in reply to Why not include version.pm

And thus, all the more reason to use a separate copy of perl that is under your control, not your distro's control. This also means things like saving off a copy of the modules you need. Stability, predictability, and control. You're no longer at the mercy of a distro that ships modules that have bugs in them (you can apply bugfixes to your private perl), nor in a distro that upgrades a module to be incompatible with you (you simply don't upgrade that module until you can fix your code to match). And you no longer care about which distro is being used - whether it's CentOS, Gentoo, SLES, Debian, Ubuntu, or whatever, you just work. Makes upgrading the distro safer, too, since you won't rely on the system perl, and you know that your stuff will keep working because its perl version is frozen to whatever you've tested.

But maybe that's just me.

Replies are listed 'Best First'.
Re^2: Why not include version.pm
by Your Mother (Archbishop) on Mar 26, 2016 at 14:27 UTC

    I agree with you but I think the underlying topic here is installing Perl based software on machines over which you have no control. Having to ship a full version of Perl just to do that is a bit of burden compared to be able to rely on, say, the core features of 5.6/5.8, which really should be stable and available (excepting a couple caveats like CGI) even now.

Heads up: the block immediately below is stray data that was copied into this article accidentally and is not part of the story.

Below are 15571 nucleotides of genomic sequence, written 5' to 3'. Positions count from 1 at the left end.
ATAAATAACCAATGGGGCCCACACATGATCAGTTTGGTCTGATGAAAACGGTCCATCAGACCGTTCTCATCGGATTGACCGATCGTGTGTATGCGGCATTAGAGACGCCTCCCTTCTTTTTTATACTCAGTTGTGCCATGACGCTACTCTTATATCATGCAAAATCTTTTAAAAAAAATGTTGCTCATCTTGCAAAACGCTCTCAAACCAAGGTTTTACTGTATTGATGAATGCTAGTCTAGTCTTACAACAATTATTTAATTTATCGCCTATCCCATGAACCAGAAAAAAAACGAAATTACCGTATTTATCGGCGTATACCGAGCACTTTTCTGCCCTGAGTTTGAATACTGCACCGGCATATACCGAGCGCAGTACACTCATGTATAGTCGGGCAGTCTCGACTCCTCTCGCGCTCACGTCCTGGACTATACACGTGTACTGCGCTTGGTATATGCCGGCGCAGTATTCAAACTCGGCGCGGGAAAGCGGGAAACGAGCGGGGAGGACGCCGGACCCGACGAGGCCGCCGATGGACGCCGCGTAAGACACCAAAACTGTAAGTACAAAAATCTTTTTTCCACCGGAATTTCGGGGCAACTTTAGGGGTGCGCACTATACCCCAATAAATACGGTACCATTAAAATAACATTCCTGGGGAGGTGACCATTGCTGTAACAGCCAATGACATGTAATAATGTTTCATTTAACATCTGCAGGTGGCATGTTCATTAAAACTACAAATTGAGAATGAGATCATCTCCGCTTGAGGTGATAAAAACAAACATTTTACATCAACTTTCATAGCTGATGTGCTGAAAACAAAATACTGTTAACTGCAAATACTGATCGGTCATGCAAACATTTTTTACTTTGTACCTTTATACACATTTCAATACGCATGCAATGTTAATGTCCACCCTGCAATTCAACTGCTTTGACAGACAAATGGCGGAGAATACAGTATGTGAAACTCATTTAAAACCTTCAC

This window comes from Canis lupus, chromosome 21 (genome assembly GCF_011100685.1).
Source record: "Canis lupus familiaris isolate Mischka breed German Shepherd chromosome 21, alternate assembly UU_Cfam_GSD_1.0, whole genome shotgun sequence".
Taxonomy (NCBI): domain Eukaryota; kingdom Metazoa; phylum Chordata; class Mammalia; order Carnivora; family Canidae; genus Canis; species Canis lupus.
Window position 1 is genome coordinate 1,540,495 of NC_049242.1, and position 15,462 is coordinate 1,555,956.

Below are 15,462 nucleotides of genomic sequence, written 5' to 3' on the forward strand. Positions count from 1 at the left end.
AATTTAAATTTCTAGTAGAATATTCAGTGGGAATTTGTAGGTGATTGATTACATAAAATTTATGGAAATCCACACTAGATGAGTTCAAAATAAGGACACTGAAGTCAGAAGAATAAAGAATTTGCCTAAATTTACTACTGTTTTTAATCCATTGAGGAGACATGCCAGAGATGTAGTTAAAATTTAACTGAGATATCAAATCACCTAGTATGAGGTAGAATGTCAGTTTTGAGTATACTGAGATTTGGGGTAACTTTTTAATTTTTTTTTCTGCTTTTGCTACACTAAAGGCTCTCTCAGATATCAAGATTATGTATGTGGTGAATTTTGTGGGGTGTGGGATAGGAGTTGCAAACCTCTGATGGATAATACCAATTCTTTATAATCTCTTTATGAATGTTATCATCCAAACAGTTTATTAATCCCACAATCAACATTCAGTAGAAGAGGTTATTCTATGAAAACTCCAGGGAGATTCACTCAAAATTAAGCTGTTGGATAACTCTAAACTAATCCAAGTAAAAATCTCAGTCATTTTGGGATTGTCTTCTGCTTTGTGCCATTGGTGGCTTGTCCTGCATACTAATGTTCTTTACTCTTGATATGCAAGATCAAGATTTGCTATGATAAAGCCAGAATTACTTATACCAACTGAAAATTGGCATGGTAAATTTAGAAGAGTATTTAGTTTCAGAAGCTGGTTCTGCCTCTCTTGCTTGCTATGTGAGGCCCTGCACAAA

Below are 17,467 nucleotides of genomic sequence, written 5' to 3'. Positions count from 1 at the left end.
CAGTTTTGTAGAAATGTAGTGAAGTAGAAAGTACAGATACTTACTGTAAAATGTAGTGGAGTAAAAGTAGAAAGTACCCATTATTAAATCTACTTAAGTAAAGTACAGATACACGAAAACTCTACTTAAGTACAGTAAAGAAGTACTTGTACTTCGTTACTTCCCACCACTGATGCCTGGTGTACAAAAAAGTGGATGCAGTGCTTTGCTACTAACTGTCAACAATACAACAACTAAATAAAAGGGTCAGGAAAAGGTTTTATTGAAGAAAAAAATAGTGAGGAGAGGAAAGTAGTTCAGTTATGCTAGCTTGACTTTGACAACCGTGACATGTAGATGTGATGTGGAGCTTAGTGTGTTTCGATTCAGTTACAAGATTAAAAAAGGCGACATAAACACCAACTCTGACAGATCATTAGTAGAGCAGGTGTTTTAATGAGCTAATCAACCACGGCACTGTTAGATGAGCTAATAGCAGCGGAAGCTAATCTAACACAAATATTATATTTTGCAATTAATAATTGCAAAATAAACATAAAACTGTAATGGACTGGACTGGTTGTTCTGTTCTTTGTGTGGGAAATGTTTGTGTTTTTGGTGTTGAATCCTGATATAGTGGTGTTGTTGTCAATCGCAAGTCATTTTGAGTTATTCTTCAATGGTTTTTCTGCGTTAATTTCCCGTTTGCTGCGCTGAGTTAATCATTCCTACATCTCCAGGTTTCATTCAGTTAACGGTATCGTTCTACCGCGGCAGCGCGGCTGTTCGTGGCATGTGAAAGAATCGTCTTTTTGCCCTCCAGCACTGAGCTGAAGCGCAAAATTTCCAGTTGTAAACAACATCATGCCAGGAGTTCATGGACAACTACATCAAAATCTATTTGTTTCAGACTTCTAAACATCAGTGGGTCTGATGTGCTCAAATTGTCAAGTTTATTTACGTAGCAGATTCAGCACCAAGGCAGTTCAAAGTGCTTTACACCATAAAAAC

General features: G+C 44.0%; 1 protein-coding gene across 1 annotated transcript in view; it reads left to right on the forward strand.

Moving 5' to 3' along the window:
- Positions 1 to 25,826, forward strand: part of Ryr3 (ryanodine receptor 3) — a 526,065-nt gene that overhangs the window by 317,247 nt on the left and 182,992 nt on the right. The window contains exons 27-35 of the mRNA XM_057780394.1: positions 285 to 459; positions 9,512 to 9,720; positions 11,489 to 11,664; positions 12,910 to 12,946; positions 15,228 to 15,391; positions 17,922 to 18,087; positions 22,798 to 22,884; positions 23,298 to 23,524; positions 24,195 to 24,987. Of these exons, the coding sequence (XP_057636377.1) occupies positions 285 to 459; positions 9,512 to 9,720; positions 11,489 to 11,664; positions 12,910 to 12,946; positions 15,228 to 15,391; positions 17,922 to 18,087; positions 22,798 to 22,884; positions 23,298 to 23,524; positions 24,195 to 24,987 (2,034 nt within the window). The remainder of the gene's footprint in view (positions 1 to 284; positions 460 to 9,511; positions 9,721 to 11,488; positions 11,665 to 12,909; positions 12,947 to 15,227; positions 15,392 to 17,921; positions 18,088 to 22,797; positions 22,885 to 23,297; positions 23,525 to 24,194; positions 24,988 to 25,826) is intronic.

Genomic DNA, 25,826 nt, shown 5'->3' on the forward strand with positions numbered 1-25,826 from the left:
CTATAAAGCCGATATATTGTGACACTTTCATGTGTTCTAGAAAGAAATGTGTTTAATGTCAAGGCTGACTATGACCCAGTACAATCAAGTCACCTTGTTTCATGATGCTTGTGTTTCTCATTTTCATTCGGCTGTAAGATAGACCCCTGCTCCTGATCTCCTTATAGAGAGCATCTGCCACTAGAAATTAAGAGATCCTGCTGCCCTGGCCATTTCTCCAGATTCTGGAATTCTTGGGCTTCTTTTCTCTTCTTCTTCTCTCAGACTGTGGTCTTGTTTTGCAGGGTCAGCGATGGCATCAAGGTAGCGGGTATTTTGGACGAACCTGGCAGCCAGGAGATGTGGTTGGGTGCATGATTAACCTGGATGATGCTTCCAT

Python's instability as an install tool (v2/v3 incompatibility) is what soured me on it before I tried anything but installing third party stuff using it. Well, that and the too often rabid community. Hate to hear the same kind of broken experience is in the cards for first time exposure to Perl.

    Update: Of course, I just checked and version isnít core. DERP, it is, checked badly, first in 5.9 :P